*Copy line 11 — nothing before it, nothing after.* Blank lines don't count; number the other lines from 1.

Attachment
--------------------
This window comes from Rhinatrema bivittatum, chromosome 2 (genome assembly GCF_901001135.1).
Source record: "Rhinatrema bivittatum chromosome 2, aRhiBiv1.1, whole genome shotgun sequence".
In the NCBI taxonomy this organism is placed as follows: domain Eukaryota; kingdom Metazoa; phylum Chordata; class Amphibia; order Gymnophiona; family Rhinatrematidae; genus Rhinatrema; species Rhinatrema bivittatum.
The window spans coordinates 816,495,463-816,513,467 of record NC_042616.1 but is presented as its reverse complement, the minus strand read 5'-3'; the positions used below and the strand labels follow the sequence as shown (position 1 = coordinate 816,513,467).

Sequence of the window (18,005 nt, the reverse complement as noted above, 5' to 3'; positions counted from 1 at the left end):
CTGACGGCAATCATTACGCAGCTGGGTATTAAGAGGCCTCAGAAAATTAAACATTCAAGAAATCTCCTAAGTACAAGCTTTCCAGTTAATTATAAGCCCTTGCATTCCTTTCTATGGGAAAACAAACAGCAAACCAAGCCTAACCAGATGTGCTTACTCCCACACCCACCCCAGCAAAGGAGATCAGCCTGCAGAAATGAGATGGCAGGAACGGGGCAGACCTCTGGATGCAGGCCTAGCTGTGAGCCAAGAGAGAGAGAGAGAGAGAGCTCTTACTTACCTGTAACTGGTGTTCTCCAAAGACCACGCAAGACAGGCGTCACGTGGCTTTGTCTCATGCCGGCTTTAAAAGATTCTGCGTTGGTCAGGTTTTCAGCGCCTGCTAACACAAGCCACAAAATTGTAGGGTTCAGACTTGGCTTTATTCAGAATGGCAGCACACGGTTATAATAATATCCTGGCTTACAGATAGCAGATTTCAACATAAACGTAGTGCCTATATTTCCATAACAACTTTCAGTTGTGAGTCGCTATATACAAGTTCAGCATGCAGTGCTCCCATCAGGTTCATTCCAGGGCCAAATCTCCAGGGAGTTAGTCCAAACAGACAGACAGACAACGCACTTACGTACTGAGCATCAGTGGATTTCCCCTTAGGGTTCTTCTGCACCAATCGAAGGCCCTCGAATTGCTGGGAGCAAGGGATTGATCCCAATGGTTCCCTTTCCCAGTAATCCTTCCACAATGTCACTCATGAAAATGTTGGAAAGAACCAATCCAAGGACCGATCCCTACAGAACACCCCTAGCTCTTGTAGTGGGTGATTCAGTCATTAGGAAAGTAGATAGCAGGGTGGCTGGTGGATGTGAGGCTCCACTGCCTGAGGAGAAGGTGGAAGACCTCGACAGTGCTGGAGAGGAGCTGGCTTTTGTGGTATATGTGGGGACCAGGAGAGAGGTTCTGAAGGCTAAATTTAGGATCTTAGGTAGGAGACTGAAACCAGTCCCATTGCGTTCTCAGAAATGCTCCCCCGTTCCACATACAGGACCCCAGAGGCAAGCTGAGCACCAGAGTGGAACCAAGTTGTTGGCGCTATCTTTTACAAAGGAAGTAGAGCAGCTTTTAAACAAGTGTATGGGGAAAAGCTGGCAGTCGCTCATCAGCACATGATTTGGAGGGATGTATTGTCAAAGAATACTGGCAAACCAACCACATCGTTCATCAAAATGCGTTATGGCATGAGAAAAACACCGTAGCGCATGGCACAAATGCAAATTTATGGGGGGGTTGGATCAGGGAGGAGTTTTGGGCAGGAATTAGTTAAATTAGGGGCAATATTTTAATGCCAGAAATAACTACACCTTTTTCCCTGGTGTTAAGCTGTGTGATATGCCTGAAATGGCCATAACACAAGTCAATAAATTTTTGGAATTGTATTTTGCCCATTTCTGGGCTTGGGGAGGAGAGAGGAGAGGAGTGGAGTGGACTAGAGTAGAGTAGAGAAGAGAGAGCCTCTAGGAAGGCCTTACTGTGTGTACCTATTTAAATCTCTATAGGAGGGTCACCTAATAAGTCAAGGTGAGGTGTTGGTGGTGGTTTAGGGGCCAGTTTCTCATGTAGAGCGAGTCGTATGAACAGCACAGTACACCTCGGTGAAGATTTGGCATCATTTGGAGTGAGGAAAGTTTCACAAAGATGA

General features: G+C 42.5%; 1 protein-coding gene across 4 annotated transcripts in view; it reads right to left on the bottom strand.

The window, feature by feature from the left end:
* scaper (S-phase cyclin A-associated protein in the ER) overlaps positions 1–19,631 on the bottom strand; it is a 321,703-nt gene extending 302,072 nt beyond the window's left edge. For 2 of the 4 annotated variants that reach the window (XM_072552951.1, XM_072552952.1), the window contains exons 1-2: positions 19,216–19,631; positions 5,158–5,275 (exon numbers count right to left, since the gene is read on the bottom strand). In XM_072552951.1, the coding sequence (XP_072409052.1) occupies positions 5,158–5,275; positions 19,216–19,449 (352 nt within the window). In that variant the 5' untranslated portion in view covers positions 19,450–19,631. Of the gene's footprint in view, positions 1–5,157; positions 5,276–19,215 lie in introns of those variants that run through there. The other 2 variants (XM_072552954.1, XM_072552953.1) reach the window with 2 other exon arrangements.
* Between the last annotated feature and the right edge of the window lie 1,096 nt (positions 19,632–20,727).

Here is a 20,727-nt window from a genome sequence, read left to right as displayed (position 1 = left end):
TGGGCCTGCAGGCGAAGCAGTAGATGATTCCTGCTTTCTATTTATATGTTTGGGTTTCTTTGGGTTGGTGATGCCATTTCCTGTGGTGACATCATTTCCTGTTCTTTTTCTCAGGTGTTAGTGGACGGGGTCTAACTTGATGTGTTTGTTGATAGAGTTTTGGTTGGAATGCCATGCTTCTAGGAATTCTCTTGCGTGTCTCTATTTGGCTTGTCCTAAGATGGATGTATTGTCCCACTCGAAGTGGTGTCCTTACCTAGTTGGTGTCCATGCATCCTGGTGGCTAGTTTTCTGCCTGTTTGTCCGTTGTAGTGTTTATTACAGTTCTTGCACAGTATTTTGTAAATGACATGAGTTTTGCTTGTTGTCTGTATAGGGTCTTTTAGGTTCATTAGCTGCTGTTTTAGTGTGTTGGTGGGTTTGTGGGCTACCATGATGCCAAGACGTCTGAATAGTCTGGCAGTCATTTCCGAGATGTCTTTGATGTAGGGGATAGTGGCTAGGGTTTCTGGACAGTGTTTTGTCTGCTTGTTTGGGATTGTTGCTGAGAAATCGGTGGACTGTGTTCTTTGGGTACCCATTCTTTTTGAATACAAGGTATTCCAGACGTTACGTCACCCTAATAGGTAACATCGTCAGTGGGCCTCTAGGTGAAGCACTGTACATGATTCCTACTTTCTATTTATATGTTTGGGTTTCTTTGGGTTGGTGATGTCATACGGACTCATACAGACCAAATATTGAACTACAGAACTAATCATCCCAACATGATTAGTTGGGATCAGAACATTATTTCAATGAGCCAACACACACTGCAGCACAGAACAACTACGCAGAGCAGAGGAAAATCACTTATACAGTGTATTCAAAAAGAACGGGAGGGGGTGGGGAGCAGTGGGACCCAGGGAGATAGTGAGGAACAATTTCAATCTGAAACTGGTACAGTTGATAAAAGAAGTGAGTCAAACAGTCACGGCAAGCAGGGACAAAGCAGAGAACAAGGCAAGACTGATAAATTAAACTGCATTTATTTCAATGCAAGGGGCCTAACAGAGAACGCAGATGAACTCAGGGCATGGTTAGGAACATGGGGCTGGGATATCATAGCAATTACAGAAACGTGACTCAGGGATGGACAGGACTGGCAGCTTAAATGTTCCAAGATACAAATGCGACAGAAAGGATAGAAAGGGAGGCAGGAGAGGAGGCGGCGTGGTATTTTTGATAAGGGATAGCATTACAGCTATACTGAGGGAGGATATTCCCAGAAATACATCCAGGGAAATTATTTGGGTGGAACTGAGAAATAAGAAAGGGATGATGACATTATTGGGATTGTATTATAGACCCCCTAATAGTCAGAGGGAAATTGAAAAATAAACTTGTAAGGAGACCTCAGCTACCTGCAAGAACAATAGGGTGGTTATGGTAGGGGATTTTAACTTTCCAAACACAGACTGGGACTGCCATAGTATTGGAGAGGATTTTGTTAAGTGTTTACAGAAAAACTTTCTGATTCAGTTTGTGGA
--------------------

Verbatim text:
Here is a 20,727-nt window from a genome sequence, read left to right as displayed (position 1 = left end):